I was so certain I’d have those cowgirl boots under the Christmas tree that year. After all, I’d wanted them really badly last year, I’d made that clear to Santa and my parents and whomever else might have been listening, and they hadn’t appeared. So I’d been extra special good the whole next year, and I was expecting to see those boots as soon as I got to the tree on that snowy 1960s Christmas morning.
The snow was unexpected. For that, my younger siblings and I were grateful. Waking up to snow and Christmas morning brought us shivers of excitement we couldn’t have imagined. We hesitated before sneaking down the stairs, watching a quiet pre-dawn world emerge coated in clean white drifts as it slowly caught light, well aware we were forbidden to approach the tree before daylight.
The Tree. Rarely has such expectation been bestowed upon one single symbol of Christmas abundance. What would be under the tree? How many gifts would there be, how would they be wrapped, would they be large or small, what significance would size impart? How would they sound when shaken? How long could we bear to linger over our imaginings before ripping into them wildly?
My expectation was so certain to be fulfilled. This would be the year of my cowgirl boots, and no doubt, an entire Annie Oakley cowgirl outfit would accompany them.
Expectations: a strong belief that something will happen or be the case
in the future. “Reality had not lived up to expectations”
Expectations get me in trouble every single time.
I think a part of my childish brain realized that when the cowgirl boots didn’t appear. But it took my adult heart to understand that expectations—especially holiday expectations—can be so disappointing.
The holidays are the time when our expectations peak—and lead us to see all things magically bathed in goodness, abundance and cheer. We imagine a picture-perfect holiday meal, as painted by Norman Rockwell and rounded out by Hallmark TV, and we’re suddenly getting along swimmingly with family members we dreaded seeing all year long. We see ourselves in aprons, baking scratch-made cookies loaded with fragrant sugary scents, with our family waiting excitedly, jockeying for the piping-hot cookies as we pull them from the oven. The gifts we’ve so carefully chosen are exclaimed over, appreciated, beloved.
Having no expectations opens the world up to
surprising goodness and unexpected treats.
And maybe some of us actually achieve these (fairly unrealistic) expectations. But for those who feel like Sylvia Plath did, when she famously wrote that “If you expect nothing from anybody, you’re never disappointed,” there’s another way I’ve found to enjoy the holidays: Having no expectations. Enjoying myself in the moment, looking neither forward or back.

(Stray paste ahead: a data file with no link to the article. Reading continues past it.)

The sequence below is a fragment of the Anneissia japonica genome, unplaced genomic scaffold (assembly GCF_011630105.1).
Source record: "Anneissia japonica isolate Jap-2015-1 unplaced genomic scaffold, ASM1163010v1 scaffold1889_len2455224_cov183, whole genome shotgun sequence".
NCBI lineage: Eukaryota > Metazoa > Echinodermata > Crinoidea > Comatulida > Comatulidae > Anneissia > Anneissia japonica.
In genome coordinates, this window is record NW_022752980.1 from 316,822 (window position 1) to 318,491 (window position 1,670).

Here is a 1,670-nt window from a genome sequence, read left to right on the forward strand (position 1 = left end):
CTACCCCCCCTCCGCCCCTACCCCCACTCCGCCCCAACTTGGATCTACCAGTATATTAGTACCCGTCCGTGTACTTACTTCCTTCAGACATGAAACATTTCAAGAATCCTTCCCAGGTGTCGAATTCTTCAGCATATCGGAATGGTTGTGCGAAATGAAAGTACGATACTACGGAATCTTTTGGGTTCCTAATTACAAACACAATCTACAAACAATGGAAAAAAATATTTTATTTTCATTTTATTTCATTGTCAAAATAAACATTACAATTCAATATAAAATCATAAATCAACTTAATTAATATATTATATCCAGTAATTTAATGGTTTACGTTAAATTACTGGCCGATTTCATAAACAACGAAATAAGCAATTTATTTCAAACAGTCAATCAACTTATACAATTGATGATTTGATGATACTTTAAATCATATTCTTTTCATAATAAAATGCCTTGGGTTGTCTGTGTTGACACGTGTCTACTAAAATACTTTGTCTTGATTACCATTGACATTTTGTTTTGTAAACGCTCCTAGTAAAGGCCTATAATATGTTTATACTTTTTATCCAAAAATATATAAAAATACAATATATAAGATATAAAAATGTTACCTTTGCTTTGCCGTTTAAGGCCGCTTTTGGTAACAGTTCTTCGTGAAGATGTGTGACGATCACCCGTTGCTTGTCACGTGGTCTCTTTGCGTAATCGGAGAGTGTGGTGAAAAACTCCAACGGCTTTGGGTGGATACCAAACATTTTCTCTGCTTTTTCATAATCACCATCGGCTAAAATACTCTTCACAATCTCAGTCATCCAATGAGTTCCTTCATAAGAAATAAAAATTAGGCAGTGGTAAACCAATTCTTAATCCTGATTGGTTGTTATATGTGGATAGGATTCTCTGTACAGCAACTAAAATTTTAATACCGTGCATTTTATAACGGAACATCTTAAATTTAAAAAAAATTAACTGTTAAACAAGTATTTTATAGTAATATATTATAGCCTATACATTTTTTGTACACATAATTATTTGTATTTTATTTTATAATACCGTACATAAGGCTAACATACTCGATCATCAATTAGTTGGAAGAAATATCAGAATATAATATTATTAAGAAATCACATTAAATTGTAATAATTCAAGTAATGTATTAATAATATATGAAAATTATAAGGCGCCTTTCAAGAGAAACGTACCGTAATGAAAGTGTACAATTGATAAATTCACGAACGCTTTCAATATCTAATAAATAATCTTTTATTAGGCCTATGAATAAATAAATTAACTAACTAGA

Having no expectations opens the world up to surprising goodness and unexpected treats. But having unrealistic expectations, as a rule, leads to:
- keen disappointment in outcomes
- annoyance at the unexpected
- feeble attempts to control situations
- angering others with our controlling habits
- plotting and planning
- absolute certainty our loved ones know what we want
- imagining (wrongly) others’ actions and responses
- magical thinking that we’ll be recognized as heroic geniuses
- irritation when we’re not
And having unrealistic expectations, especially at the holidays, leads to big disappointment, surely. But it also leads to an inward anger that others didn’t seem to appreciate what we were offering. Or that what we really wanted wasn’t acknowledged by anyone. So that must mean no one really cares about us. And who needs that, so bah, humbug.
It took me a few decades, after that Christmas of big expectations and even bigger disappointment, to realize that letting go of how I expected things to go would lead to some extremely cool things happening—things that I could never have dreamed up. Mostly they revolved around how I felt when I stopped worrying about what I expected to happen, and started focusing on what might be wonderful to experience if only . . . If only I stopped expecting what to experience. If only this, if only that, can’t exist without expectations, and sets up a predetermined experience with no joy arising from what’s completely unexpected.
And it took me until 2005 for those cowgirl boots to arrive. I’d given up my childish expectations long before. That’s the way it works with expectations—what you’re most expecting doesn’t happen until you’re least expecting it. A check arrived I hadn’t expected. A little bonus from my parents’ estate, though it had long ago been settled. It was just the right amount to buy myself my very first set of cowgirl boots. Santa was looking out for me after all those years. When I least expected it. ♣
- This post originally appeared here: Guest Blogger- Jann Alexander “Holiday Expectations” (fireflydance.net)
- Hat Tip to a Timely Daily Prompt: Out of Your Reach (dailypost.wordpress.com)
- Sylvia Plath, The Bell Jar (goodreads.com)
- 1. Magic Marker by Stuart M. Perkins (fireflydance.net)
- Selective Memory with a New Writing Exercise (thestorywithin.wordpress.com)